A highly porous metallic substance with characteristics similar to the spongy type of bone has been formed into a lumbar spine implant by Zimmer Holdings for use in the treatment of degenerative disc disease.
The company's new TM Ardis Interbody System is made of Zimmer's tantalum-based Trabecular Metal (TM) technology. The material has a structure, function, and physiology resembling those of cancellous, or trabecular, bone. This type of bone is softer than the other type, compact bone, and usually occurs inside vertebrae, near joints, and at the end of long bones.
The porosity and elasticity of Zimmer's TM material helps foster new bone growth between the implant and the patient's bone to speed healing. Zimmer already uses the material in its other products, made for use in the cervical spine in reconstructive orthopaedic applications, as well as in implants for the hips, knees, and extremities. The material has a history of several years of clinical success as an implant.
TM has a porosity of up to 80 percent, with a consistent and open pore structure that is created by a nano-textured strut architecture. The elemental tantalum that TM is based on is biologically inert and chemically stable, with a strength higher than titanium. Tantalum has both a high fatigue strength and a compressive modulus that lets it bend before it breaks. The low modulus of elasticity of the TM material gives it a flexibility similar to that of cancellous bone.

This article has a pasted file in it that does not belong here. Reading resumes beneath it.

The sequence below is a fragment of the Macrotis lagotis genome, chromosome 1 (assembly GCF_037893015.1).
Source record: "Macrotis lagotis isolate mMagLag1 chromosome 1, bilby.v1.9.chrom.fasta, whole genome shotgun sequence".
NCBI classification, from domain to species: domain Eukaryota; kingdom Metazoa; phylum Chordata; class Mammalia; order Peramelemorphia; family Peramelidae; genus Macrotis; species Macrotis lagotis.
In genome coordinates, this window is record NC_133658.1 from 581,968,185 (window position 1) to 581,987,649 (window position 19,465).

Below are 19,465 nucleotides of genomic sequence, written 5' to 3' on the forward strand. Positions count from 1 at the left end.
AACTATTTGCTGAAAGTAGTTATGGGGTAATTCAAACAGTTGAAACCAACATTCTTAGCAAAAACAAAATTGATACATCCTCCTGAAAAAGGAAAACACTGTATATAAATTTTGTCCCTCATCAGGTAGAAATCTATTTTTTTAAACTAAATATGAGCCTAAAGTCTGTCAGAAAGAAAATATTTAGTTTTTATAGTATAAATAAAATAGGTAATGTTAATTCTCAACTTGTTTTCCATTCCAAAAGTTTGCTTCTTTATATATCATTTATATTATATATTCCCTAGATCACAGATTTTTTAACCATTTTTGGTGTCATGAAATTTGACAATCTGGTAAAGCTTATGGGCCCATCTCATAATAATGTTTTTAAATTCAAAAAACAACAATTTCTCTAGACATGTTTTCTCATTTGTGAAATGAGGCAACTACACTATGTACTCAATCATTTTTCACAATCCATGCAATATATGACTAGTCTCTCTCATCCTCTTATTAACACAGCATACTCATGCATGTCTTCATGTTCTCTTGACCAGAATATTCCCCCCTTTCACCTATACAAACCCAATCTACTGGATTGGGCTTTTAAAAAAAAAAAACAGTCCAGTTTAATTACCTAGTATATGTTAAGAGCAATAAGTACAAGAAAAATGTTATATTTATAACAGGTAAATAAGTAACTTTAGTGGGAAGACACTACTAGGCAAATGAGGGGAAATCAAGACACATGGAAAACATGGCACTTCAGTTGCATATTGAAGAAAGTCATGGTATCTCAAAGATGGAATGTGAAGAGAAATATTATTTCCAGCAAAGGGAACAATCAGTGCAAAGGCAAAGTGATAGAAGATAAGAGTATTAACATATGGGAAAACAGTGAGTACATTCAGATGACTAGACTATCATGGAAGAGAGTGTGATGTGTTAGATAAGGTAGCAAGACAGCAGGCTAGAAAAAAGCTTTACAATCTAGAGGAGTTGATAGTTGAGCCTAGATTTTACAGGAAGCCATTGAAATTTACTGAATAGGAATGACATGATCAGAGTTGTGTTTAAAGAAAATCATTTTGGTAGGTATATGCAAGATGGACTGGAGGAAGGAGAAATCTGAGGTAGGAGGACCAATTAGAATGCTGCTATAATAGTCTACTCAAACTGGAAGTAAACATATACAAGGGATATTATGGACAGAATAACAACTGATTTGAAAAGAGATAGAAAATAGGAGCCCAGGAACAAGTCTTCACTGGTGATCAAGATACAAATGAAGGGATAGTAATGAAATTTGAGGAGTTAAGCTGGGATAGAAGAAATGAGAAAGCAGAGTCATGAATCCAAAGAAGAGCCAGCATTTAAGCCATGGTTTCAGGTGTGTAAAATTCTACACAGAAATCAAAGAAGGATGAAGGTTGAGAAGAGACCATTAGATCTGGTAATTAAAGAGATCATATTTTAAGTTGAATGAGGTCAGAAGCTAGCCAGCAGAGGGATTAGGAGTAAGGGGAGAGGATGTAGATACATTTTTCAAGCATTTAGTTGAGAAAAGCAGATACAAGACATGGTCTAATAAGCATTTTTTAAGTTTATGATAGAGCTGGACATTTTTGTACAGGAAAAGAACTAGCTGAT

Zimmer designed the TM Ardis implant with a large porous surface area. This surface area provides space for a maximum amount of bony in-growth, and also helps distribute load more evenly. The implant allows isoelastic load sharing, so it doesn't need as much stress shielding. It is shaped anatomically to make it easier to insert in a disc, and comes in 40 different sizes. According to a press release, this is "the first application of a porous metal implant with an interbody indication for the lumbar spine in the US."
The Trabecular Metal material starts as an engineered polyurethane foam, which is then transformed into pure carbon by being chemically treated and pyrolized. The carbon can be machined or crushed, and its pores remain open. Vitreous carbon components are then placed in a reactor where thermal deposition takes place. Pure tantalum is heated to very high temperatures and vaporized, then tantalum molecules in vapor attach to the carbon during chemical vapor deposition, building the TM into net shapes. This process creates a nanotextured surface of pure tantalum that bone and soft tissue can grow onto.
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